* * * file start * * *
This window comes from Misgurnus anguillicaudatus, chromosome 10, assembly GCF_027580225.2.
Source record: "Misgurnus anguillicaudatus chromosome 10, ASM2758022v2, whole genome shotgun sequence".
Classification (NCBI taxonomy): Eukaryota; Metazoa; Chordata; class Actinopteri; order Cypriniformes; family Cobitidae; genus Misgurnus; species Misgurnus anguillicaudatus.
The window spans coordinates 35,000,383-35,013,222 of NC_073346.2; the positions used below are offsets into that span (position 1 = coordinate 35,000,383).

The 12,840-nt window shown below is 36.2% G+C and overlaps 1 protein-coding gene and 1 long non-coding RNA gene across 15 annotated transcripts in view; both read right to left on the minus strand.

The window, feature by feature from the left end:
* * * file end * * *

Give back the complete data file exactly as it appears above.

This window comes from Misgurnus anguillicaudatus, chromosome 10, assembly GCF_027580225.2.
Source record: "Misgurnus anguillicaudatus chromosome 10, ASM2758022v2, whole genome shotgun sequence".
Classification (NCBI taxonomy): Eukaryota; Metazoa; Chordata; class Actinopteri; order Cypriniformes; family Cobitidae; genus Misgurnus; species Misgurnus anguillicaudatus.
The window spans coordinates 35,000,383-35,013,222 of NC_073346.2; the positions used below are offsets into that span (position 1 = coordinate 35,000,383).

The 12,840-nt window shown below is 36.2% G+C and overlaps 1 protein-coding gene and 1 long non-coding RNA gene across 15 annotated transcripts in view; both read right to left on the minus strand.

The window, feature by feature from the left end: